N.p. N.p. Circa 1981-1982. An archive of two typed letters signed and one typed interview response from Patricia Highsmith to Eleanor Sullivan at Ellery Queen Mystery Magazine.
Highsmith's interview response, a typed letter signed dated dated November 20, 1981, is quite lengthy, with fabulous content. The normally reclusive author addresses in some detail a wide array of topics, including her literary influences, Edgar Allan Poe, comparisons of Dreiser's "An American Tragedy" to "Strangers on a Train," her preference of ironing or woodwork to visiting Paris or New York and associated social engagements, her snail collection, Tom Ripley, the relative merits of short stories and novels, thoughts on "Purple Noon" (the 1962 French film adaptation of "The Talented Mr. Ripley"), favorite novels and short stories (her own and those of others), preferred climate and terrain for day-to-day living (with a comparative discussion of France and Mexico), the importance of understanding a character's emotions, coincidences and their function in "The Blunderer," sleep (naps and rising time in particular), painting and sketching, and a discussion of the influence of "Crime and Punishment" on the moral nature of her fiction.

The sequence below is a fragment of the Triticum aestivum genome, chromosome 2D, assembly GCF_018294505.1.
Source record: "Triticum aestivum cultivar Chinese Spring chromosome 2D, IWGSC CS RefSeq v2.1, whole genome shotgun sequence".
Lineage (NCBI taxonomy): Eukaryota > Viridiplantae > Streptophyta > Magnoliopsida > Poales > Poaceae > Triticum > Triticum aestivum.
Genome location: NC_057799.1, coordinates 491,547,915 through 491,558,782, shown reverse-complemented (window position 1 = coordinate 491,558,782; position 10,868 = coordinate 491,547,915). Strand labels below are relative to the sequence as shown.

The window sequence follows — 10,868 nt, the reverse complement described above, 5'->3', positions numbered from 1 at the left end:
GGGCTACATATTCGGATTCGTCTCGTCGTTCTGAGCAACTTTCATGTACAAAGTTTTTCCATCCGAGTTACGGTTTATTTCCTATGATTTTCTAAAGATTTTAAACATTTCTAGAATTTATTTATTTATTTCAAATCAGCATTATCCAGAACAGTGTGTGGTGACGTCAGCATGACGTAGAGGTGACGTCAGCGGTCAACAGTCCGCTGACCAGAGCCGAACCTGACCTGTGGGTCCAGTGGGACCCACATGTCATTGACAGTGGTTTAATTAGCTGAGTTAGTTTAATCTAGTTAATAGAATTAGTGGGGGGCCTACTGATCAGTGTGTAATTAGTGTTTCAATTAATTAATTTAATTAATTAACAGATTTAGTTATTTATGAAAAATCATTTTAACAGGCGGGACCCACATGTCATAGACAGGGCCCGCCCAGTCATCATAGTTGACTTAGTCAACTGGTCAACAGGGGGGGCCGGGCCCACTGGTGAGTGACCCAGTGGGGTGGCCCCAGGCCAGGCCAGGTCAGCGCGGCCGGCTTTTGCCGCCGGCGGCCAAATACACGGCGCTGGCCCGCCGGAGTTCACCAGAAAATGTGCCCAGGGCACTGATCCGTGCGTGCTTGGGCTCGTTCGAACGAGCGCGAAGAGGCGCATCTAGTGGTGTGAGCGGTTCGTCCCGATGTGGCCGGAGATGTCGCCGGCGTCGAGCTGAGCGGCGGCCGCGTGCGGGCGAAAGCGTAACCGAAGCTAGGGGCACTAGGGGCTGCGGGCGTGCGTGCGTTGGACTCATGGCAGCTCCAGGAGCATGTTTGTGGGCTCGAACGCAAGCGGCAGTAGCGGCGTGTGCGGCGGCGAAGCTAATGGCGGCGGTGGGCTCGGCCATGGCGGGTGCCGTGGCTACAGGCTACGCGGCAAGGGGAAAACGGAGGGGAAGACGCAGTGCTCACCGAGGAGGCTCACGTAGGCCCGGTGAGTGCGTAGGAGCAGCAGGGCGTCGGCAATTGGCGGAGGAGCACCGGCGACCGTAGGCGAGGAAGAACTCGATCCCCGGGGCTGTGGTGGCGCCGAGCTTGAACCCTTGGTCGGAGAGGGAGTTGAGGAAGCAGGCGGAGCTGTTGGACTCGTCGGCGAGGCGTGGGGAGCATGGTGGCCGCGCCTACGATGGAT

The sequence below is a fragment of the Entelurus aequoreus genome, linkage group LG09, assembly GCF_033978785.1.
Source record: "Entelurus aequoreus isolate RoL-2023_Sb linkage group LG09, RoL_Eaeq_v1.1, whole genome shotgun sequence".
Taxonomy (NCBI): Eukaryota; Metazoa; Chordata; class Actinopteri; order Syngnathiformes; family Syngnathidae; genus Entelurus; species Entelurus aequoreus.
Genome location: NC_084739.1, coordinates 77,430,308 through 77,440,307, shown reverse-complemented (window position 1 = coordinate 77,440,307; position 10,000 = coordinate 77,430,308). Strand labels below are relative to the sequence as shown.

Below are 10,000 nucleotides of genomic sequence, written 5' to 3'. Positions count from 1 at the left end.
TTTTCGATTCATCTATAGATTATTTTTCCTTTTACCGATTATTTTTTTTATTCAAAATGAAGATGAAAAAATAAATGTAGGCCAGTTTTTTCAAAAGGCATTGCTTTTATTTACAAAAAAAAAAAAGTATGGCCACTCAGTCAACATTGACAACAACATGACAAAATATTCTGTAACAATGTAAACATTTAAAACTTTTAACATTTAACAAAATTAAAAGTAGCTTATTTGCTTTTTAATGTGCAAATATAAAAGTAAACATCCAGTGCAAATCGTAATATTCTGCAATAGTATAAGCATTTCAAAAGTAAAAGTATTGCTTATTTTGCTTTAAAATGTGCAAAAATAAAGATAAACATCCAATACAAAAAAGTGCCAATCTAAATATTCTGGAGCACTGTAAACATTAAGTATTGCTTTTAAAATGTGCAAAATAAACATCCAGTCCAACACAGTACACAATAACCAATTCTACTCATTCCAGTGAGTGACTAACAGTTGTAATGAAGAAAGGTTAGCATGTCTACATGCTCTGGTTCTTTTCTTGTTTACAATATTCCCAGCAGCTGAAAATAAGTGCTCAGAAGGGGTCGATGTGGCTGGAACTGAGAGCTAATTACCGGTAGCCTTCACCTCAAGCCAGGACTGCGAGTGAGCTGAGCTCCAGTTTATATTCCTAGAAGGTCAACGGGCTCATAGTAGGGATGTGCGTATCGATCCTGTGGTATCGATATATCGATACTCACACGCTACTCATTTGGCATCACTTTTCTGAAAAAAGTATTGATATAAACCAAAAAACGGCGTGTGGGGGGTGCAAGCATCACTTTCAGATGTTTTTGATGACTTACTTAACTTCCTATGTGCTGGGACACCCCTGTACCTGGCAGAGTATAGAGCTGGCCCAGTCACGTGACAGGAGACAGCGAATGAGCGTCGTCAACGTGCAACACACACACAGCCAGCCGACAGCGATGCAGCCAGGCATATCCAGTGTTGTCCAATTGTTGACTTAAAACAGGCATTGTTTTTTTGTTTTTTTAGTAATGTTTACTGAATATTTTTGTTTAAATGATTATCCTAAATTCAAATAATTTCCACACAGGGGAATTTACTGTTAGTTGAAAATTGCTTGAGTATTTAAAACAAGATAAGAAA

An abbreviated version of the interview was published in the August 1983 issue of the magazine. A typed letter signed from Highsmith, dated November 20, 1981, accompanies Ms. Highsmith's typed response, and is on her Moncourt, France personal stationery. The letter notes that Highsmith found the questionnaire to be complex, that she enjoyed an interview with Clark Howard sent by Ms. Sullivan, that the publication of her new novel, "The Black House," is imminent, and that apart from EQMM, the "short story market in the USA is really pretty limited." The follow-up letter, dated March 26, 1982, inquires as to whether the interview was printed, and briefly mentions a request to reprint "Slowly, Slowly, in the Wind," which originally appeared in EQMM, in a horror anthology. A fascinating archive offering rare insight into the thoughts of a unique American author, one whose reclusiveness are well known.
Both letters Near Fine, with horizontal folds from having been mailed.
In a custom clamshell box.